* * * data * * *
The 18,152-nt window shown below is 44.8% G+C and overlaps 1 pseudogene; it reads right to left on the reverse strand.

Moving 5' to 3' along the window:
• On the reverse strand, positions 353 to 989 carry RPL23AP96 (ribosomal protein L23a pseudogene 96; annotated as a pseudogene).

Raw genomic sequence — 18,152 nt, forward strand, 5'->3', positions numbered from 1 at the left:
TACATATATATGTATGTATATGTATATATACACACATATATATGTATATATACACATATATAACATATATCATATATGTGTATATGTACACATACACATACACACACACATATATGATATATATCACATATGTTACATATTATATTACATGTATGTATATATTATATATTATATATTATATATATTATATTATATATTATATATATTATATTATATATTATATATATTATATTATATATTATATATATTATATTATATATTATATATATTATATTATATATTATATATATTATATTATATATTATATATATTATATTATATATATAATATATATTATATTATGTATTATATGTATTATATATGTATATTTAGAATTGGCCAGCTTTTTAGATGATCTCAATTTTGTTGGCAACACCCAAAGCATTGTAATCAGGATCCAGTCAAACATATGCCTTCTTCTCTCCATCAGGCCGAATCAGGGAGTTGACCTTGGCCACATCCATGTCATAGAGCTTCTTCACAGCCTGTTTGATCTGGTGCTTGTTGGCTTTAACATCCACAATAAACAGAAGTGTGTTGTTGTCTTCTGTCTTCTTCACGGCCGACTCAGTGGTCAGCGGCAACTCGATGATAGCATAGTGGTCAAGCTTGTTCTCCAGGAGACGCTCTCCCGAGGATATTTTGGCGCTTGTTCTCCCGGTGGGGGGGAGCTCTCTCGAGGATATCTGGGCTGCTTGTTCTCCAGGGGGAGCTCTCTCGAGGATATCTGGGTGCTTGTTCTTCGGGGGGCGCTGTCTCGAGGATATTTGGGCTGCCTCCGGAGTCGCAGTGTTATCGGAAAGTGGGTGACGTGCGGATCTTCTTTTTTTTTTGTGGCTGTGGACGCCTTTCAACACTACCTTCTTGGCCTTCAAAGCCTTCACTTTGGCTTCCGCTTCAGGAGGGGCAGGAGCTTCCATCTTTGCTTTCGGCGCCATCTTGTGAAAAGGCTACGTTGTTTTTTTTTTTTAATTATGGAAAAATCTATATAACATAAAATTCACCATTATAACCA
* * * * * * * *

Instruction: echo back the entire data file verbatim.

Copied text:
The 18,152-nt window shown below is 44.8% G+C and overlaps 1 pseudogene; it reads right to left on the reverse strand.

Moving 5' to 3' along the window:
• On the reverse strand, positions 353 to 989 carry RPL23AP96 (ribosomal protein L23a pseudogene 96; annotated as a pseudogene).

Raw genomic sequence — 18,152 nt, forward strand, 5'->3', positions numbered from 1 at the left:
TACATATATATGTATGTATATGTATATATACACACATATATATGTATATATACACATATATAACATATATCATATATGTGTATATGTACACATACACATACACACACACATATATGATATATATCACATATGTTACATATTATATTACATGTATGTATATATTATATATTATATATTATATATATTATATTATATATTATATATATTATATTATATATTATATATATTATATTATATATTATATATATTATATTATATATTATATATATTATATTATATATTATATATATTATATTATATATTATATATATTATATTATATATATAATATATATTATATTATGTATTATATGTATTATATATGTATATTTAGAATTGGCCAGCTTTTTAGATGATCTCAATTTTGTTGGCAACACCCAAAGCATTGTAATCAGGATCCAGTCAAACATATGCCTTCTTCTCTCCATCAGGCCGAATCAGGGAGTTGACCTTGGCCACATCCATGTCATAGAGCTTCTTCACAGCCTGTTTGATCTGGTGCTTGTTGGCTTTAACATCCACAATAAACAGAAGTGTGTTGTTGTCTTCTGTCTTCTTCACGGCCGACTCAGTGGTCAGCGGCAACTCGATGATAGCATAGTGGTCAAGCTTGTTCTCCAGGAGACGCTCTCCCGAGGATATTTTGGCGCTTGTTCTCCCGGTGGGGGGGAGCTCTCTCGAGGATATCTGGGCTGCTTGTTCTCCAGGGGGAGCTCTCTCGAGGATATCTGGGTGCTTGTTCTTCGGGGGGCGCTGTCTCGAGGATATTTGGGCTGCCTCCGGAGTCGCAGTGTTATCGGAAAGTGGGTGACGTGCGGATCTTCTTTTTTTTTTGTGGCTGTGGACGCCTTTCAACACTACCTTCTTGGCCTTCAAAGCCTTCACTTTGGCTTCCGCTTCAGGAGGGGCAGGAGCTTCCATCTTTGCTTTCGGCGCCATCTTGTGAAAAGGCTACGTTGTTTTTTTTTTTTAATTATGGAAAAATCTATATAACATAAAATTCACCATTATAACCA